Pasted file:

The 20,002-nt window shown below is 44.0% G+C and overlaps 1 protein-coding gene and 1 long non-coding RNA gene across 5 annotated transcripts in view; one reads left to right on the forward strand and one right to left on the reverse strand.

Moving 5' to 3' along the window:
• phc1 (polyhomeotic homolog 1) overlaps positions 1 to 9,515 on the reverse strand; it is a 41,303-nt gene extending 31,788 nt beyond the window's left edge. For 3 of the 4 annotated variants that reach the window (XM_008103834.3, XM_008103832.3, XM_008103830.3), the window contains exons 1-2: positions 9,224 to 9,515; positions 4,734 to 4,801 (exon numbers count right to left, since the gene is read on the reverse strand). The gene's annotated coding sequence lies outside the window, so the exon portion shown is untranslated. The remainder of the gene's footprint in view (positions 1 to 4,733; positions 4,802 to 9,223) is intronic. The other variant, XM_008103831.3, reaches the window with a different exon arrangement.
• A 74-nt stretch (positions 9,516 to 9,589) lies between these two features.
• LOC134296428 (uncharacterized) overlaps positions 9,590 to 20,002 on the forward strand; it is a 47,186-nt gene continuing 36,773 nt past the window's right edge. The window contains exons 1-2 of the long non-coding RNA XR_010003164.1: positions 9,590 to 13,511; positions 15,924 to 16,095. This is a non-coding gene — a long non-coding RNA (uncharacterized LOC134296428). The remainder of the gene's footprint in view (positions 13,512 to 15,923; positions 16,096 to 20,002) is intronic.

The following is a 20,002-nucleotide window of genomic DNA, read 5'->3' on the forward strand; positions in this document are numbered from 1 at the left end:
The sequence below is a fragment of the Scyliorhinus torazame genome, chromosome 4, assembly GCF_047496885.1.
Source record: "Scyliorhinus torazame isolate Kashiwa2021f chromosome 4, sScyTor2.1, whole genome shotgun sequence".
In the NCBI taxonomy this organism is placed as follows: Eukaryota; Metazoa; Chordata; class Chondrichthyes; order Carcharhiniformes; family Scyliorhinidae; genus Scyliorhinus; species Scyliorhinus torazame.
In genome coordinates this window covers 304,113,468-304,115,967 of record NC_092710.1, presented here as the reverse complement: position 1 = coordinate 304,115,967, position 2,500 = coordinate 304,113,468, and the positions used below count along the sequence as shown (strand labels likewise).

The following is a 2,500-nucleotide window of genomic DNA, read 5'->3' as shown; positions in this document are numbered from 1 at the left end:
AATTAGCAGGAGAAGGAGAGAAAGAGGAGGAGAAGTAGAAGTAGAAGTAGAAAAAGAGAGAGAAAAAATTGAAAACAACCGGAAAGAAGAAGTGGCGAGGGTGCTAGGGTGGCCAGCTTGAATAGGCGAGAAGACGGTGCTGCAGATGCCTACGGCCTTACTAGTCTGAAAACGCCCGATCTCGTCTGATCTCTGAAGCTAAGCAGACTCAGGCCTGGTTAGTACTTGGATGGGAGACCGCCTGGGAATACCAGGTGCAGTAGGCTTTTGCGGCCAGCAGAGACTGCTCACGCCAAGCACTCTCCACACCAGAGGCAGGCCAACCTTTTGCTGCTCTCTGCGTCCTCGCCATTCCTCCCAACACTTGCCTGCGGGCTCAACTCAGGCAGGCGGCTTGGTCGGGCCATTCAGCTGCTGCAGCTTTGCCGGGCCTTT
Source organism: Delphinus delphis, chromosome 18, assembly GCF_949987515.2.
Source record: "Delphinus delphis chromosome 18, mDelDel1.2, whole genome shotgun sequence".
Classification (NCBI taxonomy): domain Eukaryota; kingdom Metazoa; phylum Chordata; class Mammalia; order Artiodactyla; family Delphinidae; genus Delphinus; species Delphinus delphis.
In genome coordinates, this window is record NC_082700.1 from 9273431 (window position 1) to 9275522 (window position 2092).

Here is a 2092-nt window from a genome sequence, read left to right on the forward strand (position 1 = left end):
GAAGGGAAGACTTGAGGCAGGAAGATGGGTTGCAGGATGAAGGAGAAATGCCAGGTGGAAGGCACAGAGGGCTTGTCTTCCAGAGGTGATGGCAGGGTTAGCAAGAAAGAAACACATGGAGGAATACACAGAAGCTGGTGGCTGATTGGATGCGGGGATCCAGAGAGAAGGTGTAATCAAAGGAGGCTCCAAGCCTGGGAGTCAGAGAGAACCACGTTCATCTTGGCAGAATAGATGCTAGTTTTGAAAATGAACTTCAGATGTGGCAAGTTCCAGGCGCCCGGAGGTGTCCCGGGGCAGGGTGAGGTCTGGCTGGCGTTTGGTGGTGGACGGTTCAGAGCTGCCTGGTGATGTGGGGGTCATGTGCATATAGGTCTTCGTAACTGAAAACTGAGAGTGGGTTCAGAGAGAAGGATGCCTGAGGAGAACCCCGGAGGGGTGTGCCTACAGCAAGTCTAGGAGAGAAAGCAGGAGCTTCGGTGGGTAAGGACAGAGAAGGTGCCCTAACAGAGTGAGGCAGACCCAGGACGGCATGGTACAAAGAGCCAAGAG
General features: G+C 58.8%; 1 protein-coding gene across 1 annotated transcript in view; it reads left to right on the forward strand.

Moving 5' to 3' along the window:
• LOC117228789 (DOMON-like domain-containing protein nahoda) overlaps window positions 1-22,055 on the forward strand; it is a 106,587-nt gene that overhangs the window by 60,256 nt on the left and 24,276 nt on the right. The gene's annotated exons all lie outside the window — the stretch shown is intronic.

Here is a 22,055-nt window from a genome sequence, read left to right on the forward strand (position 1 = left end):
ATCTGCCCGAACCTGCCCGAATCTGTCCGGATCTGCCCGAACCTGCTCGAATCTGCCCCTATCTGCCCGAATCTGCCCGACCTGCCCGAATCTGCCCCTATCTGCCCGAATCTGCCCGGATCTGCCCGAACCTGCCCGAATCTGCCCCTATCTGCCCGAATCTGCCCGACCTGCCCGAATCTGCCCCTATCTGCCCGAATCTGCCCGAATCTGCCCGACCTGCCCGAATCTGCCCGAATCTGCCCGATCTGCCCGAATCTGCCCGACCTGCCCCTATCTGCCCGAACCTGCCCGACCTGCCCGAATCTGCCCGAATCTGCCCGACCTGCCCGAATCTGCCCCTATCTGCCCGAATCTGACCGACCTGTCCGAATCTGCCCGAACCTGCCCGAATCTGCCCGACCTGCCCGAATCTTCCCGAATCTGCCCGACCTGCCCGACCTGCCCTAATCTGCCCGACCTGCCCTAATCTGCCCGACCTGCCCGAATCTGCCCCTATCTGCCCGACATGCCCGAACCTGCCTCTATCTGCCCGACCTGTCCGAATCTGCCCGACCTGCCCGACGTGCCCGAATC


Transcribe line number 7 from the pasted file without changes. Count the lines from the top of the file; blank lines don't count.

The sequence below is a fragment of the Scyliorhinus torazame genome, chromosome 4, assembly GCF_047496885.1.